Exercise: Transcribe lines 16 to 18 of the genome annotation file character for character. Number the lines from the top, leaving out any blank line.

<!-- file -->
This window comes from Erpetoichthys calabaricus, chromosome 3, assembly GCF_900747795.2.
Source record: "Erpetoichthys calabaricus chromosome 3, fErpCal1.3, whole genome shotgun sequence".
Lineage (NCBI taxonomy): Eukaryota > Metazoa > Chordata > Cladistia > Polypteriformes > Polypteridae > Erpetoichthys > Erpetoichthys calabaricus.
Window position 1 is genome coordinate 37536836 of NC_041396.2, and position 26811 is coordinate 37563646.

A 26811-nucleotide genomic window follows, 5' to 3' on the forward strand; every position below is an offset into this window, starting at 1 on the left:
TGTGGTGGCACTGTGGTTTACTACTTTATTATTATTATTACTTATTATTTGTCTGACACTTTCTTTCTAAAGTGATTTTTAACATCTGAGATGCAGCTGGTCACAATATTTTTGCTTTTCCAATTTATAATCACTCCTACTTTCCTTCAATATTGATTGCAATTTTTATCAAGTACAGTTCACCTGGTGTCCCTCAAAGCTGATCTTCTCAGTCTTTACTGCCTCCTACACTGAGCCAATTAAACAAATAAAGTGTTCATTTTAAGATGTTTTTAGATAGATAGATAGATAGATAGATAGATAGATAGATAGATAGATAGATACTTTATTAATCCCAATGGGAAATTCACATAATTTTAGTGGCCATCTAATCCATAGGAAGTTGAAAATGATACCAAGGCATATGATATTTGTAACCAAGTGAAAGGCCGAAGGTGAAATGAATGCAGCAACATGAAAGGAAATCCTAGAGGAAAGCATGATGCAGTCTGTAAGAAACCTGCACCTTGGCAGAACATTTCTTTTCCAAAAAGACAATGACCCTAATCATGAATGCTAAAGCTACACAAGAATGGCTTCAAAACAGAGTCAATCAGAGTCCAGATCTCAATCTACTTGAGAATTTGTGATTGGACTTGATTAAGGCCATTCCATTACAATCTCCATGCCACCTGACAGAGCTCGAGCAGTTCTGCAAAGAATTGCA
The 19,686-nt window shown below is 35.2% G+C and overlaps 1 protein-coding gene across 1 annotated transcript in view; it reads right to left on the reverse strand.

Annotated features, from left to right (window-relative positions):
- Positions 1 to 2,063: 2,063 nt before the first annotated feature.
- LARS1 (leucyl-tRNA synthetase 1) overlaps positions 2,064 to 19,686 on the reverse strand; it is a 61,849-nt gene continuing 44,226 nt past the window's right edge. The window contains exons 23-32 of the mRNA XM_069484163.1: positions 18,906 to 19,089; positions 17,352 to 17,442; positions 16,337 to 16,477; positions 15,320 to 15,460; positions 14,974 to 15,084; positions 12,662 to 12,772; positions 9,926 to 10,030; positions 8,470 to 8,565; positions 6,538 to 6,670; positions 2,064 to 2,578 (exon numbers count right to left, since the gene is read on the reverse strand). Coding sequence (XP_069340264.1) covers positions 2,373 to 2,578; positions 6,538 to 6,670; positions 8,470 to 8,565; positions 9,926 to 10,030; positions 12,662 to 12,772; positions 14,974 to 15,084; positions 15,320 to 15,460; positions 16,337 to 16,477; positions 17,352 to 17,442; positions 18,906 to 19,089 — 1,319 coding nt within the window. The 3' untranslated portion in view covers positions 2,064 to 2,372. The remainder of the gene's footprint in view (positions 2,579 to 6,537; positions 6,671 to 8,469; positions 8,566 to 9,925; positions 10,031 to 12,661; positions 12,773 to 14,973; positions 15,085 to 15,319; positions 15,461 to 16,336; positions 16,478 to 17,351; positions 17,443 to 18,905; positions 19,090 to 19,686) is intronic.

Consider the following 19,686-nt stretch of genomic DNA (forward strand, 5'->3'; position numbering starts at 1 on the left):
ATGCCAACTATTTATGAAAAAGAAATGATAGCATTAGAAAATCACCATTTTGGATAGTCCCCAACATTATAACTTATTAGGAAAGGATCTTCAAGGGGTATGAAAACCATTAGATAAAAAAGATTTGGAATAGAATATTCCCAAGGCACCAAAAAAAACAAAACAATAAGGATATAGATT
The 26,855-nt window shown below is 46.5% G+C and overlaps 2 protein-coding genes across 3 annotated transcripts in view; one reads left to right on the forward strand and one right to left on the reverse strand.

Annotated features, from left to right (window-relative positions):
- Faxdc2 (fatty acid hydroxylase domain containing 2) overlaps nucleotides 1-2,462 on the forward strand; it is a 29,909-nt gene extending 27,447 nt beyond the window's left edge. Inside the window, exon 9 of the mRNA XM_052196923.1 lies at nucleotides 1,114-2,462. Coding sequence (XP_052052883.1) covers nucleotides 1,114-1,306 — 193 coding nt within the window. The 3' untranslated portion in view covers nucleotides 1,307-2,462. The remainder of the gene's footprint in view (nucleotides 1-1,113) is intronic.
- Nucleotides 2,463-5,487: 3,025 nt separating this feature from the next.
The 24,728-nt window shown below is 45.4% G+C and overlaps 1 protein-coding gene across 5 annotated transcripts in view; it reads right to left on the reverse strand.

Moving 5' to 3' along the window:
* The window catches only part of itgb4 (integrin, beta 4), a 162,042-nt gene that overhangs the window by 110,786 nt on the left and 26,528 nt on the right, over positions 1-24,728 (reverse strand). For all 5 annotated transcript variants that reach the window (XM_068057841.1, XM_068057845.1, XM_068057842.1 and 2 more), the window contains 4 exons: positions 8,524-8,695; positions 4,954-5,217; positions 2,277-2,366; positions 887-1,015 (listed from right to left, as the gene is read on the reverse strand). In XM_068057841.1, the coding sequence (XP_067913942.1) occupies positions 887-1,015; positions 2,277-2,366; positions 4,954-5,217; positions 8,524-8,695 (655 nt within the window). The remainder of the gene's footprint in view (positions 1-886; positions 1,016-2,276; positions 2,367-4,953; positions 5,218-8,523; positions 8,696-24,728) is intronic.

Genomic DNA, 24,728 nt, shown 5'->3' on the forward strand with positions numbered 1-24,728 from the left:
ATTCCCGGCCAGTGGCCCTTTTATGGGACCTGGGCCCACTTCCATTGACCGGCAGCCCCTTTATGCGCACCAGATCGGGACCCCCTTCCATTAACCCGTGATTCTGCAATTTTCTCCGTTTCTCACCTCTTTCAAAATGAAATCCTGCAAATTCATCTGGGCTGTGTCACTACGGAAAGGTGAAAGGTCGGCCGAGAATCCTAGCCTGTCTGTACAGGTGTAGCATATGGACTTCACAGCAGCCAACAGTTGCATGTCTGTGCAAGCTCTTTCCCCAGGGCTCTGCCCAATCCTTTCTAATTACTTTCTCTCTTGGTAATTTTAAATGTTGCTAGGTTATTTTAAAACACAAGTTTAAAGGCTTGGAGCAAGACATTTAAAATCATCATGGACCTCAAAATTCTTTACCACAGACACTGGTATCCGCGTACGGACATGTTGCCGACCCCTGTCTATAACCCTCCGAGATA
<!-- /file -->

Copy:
- Nucleotides 2,463-5,487: 3,025 nt separating this feature from the next.
The 24,728-nt window shown below is 45.4% G+C and overlaps 1 protein-coding gene across 5 annotated transcripts in view; it reads right to left on the reverse strand.

Moving 5' to 3' along the window: